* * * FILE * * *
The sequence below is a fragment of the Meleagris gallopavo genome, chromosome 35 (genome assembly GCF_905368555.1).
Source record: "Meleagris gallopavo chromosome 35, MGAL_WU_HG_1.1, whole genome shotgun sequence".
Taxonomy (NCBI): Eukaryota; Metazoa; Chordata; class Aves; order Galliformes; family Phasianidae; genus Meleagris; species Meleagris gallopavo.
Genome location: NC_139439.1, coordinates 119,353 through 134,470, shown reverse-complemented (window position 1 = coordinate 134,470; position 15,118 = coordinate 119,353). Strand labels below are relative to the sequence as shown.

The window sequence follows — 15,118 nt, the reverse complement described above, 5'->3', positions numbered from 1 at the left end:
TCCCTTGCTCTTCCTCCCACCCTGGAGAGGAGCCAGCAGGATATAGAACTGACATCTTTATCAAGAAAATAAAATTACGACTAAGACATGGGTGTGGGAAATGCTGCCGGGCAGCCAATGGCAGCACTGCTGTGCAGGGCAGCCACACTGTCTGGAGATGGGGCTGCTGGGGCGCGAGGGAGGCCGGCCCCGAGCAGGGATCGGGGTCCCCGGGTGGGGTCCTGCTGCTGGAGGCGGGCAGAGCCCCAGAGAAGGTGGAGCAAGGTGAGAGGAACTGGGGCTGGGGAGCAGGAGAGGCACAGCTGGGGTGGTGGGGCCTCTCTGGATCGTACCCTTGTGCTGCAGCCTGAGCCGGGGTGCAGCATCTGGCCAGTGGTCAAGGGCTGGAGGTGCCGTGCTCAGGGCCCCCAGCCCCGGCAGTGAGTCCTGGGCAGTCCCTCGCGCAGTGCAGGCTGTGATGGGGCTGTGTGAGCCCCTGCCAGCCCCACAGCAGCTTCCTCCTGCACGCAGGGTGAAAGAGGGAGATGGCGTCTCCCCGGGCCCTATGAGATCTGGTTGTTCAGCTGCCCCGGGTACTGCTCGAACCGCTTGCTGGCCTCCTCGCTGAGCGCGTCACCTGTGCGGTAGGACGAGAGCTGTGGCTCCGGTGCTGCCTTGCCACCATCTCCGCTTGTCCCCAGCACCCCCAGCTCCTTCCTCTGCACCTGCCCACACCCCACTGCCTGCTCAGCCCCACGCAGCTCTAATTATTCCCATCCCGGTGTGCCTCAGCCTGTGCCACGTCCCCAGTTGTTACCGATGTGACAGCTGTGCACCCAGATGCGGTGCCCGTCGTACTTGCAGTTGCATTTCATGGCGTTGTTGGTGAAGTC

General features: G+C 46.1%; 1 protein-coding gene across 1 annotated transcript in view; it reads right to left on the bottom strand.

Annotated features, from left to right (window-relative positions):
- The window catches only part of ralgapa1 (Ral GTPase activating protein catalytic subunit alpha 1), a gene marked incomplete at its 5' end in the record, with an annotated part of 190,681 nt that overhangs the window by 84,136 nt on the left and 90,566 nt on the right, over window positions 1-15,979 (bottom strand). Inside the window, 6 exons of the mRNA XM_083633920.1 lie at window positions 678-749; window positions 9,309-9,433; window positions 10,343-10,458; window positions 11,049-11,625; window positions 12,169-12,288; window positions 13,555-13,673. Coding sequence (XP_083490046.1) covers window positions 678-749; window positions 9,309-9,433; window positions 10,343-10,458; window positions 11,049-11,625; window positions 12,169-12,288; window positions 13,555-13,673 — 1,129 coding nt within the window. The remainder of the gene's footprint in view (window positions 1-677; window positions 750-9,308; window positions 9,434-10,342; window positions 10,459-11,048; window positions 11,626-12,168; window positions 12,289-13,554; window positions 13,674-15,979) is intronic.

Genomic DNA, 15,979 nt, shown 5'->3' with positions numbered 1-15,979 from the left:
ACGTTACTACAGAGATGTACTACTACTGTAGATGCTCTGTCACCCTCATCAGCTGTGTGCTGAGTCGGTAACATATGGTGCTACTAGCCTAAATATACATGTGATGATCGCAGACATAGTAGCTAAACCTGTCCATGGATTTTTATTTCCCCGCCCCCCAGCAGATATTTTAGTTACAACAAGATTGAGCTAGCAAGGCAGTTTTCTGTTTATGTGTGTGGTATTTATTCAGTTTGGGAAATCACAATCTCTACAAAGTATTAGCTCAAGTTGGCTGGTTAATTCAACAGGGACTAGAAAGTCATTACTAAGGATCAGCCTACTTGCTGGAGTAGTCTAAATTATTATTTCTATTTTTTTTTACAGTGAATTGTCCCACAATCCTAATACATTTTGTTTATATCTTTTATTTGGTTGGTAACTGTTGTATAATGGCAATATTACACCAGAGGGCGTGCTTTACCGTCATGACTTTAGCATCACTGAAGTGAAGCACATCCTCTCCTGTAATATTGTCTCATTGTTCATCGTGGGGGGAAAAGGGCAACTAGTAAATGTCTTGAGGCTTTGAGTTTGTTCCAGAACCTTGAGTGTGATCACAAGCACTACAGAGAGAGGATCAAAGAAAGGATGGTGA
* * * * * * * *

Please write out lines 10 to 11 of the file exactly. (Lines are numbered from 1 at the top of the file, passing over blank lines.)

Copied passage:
Genomic DNA, 15,979 nt, shown 5'->3' with positions numbered 1-15,979 from the left:
ACGTTACTACAGAGATGTACTACTACTGTAGATGCTCTGTCACCCTCATCAGCTGTGTGCTGAGTCGGTAACATATGGTGCTACTAGCCTAAATATACATGTGATGATCGCAGACATAGTAGCTAAACCTGTCCATGGATTTTTATTTCCCCGCCCCCCAGCAGATATTTTAGTTACAACAAGATTGAGCTAGCAAGGCAGTTTTCTGTTTATGTGTGTGGTATTTATTCAGTTTGGGAAATCACAATCTCTACAAAGTATTAGCTCAAGTTGGCTGGTTAATTCAACAGGGACTAGAAAGTCATTACTAAGGATCAGCCTACTTGCTGGAGTAGTCTAAATTATTATTTCTATTTTTTTTTACAGTGAATTGTCCCACAATCCTAATACATTTTGTTTATATCTTTTATTTGGTTGGTAACTGTTGTATAATGGCAATATTACACCAGAGGGCGTGCTTTACCGTCATGACTTTAGCATCACTGAAGTGAAGCACATCCTCTCCTGTAATATTGTCTCATTGTTCATCGTGGGGGGAAAAGGGCAACTAGTAAATGTCTTGAGGCTTTGAGTTTGTTCCAGAACCTTGAGTGTGATCACAAGCACTACAGAGAGAGGATCAAAGAAAGGATGGTGA